Freddie is 77 and has owned a commercial property – a retail unit – for many years. He originally owned the property personally, and ten years ago consolidated his pension funds into a self-invested personal pension (SIPP) and purchased the property from himself. In all the time Freddie has owned the property it has had the same tenant – a well-established local jeweller.
Unfortunately, Freddie is fed up with his SIPP provider. He thought the property should be relatively straight forward for the provider to administer and manage, but over the years there have been a number of complicated blunders over issues such as lease renewals and charges. These have cost Freddie and his tenant a lot of time and effort to set straight and they have both had enough.
Freddie and the tenant have recently begun to talk about extending the property to make room for a larger workshop. Freddie is deeply concerned that the development work will not run smoothly with the current SIPP provider, but is equally concerned that the tenant will leave to find bigger premises if the works can’t be completed. The tenant understands that the errors have not been Freddie’s fault, but he thinks this situation could be the tipping point.
Freddie decides to contact a financial adviser, Carmen, about the possibility of moving his pension. He’s worried it won’t be possible – his sister tried to move her pension last year but couldn’t find anywhere willing to open a new plan for someone over 75. Even if he can move the pension, he’s not sure what it will mean for the property. He’s worried that the transition will count as selling the property from his old pension and buying it with the new one, and that this could have implications for things such as Stamp Duty Land Tax (SDLT), Capital Gains Tax (CGT), or VAT.
Carmen assures Freddie that they will be able to find a solution and things aren’t as bad as he fears.
Firstly, Carmen says that there are pension providers out there who will open new plans for over 75s. As a SIPP customer Freddie is well placed to find a good match for his requirements, as SIPP providers often specialise in offering as much flexibility as possible to their customers. Carmen also confirms that moving the property between the two providers won’t be treated as a sale and purchase – it is an in-specie transfer of the asset. She explains that there are no SDLT or CGT considerations: as an aside, she also confirms to Freddie that there will not be CGT to pay if or when he does decide to sell the property from his SIPP, as this is one of the tax advantages of the pension wrapper. Carmen also explains that the property is VAT elected with the current provider, which can mean that VAT is payable when the property is moved. However, as Freddie has an existing tenant who will remain in the property, it is likely that the transfer can be treated as a ‘transfer of a going concern’ (TOGC), meaning no VAT is actually payable. Freddie will need to seek professional advice to make sure that all the TOGC criteria can be met.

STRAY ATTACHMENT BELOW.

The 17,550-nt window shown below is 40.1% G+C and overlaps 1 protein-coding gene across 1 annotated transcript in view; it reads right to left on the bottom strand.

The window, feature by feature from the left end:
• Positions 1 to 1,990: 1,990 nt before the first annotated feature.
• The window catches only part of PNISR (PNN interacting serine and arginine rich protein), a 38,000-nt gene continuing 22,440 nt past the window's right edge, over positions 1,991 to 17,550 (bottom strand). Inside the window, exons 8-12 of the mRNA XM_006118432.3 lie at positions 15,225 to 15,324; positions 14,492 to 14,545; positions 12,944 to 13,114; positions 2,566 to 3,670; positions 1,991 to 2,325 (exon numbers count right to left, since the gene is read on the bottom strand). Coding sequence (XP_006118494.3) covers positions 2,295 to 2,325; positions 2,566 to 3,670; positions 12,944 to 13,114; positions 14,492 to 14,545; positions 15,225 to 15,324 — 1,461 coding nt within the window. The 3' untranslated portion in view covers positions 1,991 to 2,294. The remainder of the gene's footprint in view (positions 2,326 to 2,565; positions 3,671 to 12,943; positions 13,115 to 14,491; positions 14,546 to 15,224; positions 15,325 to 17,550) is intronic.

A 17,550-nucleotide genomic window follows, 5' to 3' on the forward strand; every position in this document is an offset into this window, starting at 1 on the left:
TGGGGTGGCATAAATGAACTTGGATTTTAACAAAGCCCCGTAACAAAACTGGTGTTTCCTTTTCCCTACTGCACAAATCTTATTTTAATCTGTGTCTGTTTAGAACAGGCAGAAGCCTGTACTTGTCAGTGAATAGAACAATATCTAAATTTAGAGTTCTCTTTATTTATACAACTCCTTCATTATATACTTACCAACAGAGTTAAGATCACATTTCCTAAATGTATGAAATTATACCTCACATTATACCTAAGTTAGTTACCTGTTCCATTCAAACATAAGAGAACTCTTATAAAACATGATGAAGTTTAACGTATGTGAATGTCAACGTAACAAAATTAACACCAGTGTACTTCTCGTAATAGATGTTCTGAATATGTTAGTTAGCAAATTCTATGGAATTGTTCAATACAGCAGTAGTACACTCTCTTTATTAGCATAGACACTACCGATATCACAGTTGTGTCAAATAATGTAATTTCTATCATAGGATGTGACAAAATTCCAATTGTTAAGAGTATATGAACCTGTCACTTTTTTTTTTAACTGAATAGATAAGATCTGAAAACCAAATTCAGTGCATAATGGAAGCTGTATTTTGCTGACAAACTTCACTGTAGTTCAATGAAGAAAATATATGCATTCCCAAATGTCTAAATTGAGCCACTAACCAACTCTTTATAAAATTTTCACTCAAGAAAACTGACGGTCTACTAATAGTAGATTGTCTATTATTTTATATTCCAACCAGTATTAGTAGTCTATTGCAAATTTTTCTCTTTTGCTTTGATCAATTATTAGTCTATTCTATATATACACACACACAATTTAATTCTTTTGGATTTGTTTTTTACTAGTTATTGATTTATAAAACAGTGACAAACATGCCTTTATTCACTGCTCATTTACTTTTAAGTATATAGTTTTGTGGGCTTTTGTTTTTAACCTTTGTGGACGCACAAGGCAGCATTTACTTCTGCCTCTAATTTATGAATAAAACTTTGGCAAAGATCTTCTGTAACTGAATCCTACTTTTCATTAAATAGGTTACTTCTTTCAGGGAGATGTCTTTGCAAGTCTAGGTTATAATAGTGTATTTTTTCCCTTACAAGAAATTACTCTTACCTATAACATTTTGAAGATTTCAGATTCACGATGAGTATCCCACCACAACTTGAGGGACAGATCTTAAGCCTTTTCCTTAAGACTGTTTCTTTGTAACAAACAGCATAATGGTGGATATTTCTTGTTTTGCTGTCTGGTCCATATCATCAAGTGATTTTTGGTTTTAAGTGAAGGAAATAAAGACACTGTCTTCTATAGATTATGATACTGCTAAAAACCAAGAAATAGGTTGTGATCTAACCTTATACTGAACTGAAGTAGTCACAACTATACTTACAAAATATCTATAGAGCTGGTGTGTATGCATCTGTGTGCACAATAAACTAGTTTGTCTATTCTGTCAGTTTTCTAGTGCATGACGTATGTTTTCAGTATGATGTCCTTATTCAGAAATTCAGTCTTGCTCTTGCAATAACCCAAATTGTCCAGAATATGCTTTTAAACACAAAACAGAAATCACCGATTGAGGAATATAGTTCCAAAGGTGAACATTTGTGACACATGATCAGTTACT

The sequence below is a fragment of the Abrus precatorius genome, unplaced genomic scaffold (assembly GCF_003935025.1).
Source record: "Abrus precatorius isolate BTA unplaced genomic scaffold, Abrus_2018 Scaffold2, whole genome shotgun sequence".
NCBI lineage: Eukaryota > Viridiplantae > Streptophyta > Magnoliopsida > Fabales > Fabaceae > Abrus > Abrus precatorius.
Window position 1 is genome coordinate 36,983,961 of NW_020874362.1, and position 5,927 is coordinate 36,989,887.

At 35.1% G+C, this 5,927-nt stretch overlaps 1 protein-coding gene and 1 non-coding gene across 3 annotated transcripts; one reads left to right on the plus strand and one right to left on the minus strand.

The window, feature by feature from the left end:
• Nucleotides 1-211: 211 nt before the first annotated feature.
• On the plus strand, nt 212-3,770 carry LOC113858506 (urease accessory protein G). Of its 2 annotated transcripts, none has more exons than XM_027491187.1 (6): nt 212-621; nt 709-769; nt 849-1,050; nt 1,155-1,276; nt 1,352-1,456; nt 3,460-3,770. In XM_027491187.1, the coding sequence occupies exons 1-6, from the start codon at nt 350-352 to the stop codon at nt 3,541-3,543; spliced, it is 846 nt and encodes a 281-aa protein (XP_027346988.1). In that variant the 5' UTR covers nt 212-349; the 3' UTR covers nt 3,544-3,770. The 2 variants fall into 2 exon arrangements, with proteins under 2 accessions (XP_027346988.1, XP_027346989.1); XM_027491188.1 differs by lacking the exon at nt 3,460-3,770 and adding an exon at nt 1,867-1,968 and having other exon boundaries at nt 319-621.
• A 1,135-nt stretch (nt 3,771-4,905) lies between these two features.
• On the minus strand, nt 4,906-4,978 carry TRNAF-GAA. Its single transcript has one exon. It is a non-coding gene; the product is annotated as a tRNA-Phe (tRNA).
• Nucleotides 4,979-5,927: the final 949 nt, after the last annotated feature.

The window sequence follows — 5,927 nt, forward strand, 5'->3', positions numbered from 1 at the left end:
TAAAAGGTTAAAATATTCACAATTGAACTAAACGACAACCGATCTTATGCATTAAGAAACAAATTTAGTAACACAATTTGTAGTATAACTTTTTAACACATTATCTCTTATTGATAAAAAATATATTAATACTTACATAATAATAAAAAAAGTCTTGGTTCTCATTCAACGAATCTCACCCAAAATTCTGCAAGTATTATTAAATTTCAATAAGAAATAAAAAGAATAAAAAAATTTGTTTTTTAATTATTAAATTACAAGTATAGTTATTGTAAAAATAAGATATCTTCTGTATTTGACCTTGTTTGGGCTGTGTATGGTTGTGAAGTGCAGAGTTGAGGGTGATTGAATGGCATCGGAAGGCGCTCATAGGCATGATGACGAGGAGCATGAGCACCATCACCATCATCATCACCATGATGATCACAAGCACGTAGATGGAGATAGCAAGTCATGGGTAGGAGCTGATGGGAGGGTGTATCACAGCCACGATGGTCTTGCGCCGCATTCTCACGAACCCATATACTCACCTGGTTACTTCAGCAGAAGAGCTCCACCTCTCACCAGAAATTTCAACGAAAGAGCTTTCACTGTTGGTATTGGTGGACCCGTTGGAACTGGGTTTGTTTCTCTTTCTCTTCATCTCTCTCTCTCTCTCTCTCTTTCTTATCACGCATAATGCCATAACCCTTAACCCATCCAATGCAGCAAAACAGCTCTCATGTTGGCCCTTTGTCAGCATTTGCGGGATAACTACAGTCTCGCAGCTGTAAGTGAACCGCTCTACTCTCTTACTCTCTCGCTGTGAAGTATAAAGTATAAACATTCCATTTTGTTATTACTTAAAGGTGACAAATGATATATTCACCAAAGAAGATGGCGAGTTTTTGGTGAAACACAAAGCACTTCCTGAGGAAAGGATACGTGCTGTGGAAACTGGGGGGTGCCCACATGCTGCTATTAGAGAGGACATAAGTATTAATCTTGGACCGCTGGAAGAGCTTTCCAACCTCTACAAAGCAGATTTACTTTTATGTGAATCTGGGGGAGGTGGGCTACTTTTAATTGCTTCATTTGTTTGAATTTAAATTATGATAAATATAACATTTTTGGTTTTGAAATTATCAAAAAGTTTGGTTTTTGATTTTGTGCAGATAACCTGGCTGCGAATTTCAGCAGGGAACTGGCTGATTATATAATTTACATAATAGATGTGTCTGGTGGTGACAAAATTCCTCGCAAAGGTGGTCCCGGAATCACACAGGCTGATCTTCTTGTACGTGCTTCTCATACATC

Freddie’s pleasantly surprised, but he does have another question for Carmen about the building works. He has a reasonable float of cash within his SIPP and plans to pay for the building works using that money, but is well aware that costs can sometimes overrun and would like to understand his options if that were the case. Freddie is aware that he might be able to take out a small loan but would much prefer not to. He wonders if it would be possible for him to make a contribution if needed, but wonders if his age might be a barrier as this was something else his sister had problems with.
Carmen explains that it is possible to contribute to a pension after turning 75. However, after age 75 personal contributions are no longer eligible to receive tax and aren’t tested against the annual allowance, and as such many providers won’t accept these contributions. Even among providers who will accept them, such as the provider Carmen has chosen for Freddie, she knows there is growing concern about people contributing purely to avoid inheritance tax, which could become a tax avoidance issue in the future. That said, Carmen reassures Freddie that if he did need to contribute for a legitimate reason such as covering property related costs, the provider will readily accept this.
Freddie is able to move SIPP provider without creating any SDLT, CGT or VAT liabilities. His new provider is able to explain the steps involved with arranging building works, and manages that process from beginning to end, supporting Freddie and his tenant throughout. The development cost does not go over the initial estimates, so Freddie is able to pay for the development from his existing SIPP funds. He is still reassured to know that he would be able to make a contribution to his SIPP if it was ever required.
Jessica List is pension technical manager at Curtis Banks